Resuming the Journey: Takeoffs and landings

A pilot’s return to flight

April 19, 2012

A couple of weeks rolled by and it was time for my second lesson since returning to flying after a nine-year break. I was excited and not nearly as nervous, because lesson one had gone well.

I moved through the preflight quicker than before—and did get out the step stool this time for the climb up to check the fuel. Much easier.

I’d mentioned to my flight instructor, Tom Zecha, that I wanted to practice short- and soft-field landings, since I thought I’d need those skills for flying in Alaska. He agreed and said we’d get there, but maybe not this lesson. He wisely suggested we start with normal takeoffs and landings and see how it went. We had strong gusty winds—13 knots gusting to 18 at 210, so we would use runway 23.

I remembered my two landings being pretty good on our previous flight, so I expected this lesson would be a piece of cake. Boy, was I wrong.

Maybe it was the wind and the rocking and rolling. Maybe it was me. Probably it was a combination of both, but I could not put the airplane down smoothly to save my life.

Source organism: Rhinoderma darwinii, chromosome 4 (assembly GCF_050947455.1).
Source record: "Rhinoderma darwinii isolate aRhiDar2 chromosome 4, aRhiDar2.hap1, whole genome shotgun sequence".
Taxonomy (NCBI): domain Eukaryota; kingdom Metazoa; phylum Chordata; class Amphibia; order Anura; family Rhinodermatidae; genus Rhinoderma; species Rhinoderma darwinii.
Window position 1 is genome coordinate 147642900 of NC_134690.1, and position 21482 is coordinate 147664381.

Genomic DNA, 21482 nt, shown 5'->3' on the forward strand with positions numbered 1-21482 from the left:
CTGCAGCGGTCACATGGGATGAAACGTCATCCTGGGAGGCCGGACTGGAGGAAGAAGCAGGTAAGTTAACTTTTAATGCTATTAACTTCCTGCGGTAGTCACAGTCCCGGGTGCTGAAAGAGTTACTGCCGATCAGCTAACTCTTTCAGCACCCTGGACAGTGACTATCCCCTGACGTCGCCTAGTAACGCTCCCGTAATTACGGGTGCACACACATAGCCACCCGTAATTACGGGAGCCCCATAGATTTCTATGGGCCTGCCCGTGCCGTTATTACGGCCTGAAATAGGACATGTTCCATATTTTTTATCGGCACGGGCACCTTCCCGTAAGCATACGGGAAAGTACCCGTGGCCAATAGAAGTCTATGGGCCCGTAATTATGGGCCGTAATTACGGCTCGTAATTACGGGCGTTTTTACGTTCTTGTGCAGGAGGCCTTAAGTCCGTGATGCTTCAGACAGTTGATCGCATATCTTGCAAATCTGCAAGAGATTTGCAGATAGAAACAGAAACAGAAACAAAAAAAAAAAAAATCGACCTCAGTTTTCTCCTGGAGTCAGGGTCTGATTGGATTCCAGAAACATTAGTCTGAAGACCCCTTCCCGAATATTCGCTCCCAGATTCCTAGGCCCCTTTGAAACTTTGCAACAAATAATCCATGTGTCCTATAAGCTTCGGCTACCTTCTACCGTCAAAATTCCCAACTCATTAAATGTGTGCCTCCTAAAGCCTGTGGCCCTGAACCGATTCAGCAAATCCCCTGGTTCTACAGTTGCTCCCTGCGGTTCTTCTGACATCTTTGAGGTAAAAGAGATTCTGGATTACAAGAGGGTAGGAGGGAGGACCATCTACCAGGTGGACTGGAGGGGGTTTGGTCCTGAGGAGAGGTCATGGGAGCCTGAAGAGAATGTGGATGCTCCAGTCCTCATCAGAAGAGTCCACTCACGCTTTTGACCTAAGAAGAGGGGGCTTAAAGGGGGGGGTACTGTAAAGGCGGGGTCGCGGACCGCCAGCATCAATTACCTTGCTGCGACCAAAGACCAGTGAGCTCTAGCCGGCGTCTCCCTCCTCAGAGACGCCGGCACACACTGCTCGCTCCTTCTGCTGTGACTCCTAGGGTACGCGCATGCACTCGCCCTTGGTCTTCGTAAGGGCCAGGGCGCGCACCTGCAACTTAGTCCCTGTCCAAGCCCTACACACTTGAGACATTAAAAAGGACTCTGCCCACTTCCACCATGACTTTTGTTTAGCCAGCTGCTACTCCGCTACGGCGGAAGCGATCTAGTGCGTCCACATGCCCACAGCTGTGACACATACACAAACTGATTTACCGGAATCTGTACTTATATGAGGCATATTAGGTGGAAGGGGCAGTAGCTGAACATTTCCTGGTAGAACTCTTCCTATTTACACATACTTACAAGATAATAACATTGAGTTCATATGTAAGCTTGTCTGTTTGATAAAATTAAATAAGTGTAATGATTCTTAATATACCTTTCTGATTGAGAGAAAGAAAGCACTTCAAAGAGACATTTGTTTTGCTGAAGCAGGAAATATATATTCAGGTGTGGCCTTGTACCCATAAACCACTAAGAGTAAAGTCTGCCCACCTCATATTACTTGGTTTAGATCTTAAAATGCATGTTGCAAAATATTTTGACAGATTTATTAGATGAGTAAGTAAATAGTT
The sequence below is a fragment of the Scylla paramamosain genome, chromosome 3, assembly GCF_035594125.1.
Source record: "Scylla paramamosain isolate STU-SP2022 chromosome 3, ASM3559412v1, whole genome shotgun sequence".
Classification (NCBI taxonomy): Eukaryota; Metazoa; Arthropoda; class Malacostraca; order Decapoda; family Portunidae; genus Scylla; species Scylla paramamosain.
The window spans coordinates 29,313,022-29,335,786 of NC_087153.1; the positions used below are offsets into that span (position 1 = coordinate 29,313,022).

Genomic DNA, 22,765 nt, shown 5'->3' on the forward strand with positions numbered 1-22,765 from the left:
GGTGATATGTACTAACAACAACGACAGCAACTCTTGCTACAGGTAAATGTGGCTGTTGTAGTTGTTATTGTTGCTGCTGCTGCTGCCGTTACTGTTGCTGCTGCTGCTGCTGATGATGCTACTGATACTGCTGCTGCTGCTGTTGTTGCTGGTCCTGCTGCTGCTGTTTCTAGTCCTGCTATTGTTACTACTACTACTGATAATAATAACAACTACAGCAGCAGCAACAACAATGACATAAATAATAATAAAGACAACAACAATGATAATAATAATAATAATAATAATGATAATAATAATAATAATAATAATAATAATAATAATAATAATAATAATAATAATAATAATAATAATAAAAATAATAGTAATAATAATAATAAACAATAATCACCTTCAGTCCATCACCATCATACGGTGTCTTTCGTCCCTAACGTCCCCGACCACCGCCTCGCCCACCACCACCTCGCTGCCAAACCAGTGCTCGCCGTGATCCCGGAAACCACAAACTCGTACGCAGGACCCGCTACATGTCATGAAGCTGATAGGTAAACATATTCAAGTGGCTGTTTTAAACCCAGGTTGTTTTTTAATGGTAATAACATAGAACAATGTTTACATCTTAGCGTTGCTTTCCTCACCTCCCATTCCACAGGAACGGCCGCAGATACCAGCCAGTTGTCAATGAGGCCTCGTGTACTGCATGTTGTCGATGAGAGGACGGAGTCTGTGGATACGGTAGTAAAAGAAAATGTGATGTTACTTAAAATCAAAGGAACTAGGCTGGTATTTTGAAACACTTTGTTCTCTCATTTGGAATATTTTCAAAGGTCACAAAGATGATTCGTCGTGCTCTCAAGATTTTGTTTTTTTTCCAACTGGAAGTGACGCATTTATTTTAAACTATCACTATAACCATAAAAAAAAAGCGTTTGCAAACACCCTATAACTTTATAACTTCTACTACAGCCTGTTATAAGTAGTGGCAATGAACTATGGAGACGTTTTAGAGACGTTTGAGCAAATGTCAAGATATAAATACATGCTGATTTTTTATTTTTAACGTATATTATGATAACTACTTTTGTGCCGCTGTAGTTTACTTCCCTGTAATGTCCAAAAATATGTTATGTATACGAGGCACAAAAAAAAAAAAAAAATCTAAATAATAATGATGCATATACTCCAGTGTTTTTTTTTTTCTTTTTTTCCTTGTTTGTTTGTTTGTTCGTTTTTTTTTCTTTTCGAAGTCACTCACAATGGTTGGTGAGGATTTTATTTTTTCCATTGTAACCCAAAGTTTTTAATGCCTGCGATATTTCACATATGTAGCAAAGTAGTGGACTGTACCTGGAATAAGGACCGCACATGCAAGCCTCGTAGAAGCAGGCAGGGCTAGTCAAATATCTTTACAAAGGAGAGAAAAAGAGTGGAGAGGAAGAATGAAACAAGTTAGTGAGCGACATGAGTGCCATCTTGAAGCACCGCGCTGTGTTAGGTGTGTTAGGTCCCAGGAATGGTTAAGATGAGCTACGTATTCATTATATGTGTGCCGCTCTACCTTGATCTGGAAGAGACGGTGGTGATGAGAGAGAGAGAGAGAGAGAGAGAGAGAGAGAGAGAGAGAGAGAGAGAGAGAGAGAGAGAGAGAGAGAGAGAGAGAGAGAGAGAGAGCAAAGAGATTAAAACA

Seven times I went through the pattern procedures: Takeoff and climb to pattern altitude. Level off, reduce power, trim for level flight. Follow local noise abatement procedures, and hold the turn to crosswind till over the quarry. Turn downwind. Complete the landing checklist. Abeam the numbers, pull power to 1,500 rpm, hold the nose up to bleed the airspeed to 80 knots. Add 10 degrees of flaps. When 45 degrees, turn base, power back to 1,200 rpm, flaps to 20 degrees, look for 70 knots and continue the gentle descent. So far, so good.

Then I turned final. I threw down 30 degrees of flaps and reduced power further. My world fell apart. I didn’t like the picture out the window. I was too low. I pulled back on the yoke. “NO!” Tom hollered and pushed the yoke back. “Power, Kathy. Add power, not pitch.”

Right. I knew that.

A bit shaken as the stall warning horn beeped briefly, I kept the nose down and added power. I got it sort of stabilized. On short final we flew through a downdraft. I added more power. Over the runway, I was fast and pulled the throttle back too quickly; I was awarded a hard bounce for my poor decision. Adding a bit of power back in on the bounce minimized the second touchdown and as soon as we settled, Tom said grimly, “Again.”

Good grief.

Seven times. Some landings were better than others, but none were good. This was not rust. This was full-scale corrosion. I wondered if I could do this.

Kathy Dondzila, is the manager of technical communications for AOPA’s Pilot Information Center. She has 300 hours total time and an instrument rating. After being an inactive pilot for nine years, she is working to get back in the left seat.

Kathy Dondzila

Kathy Dondzila | Manager, Technical Communications, Pilot Information Center

Technical Communications Manager, Kathy Dondzila, joined AOPA in 1990 and is an instrument-rated private pilot.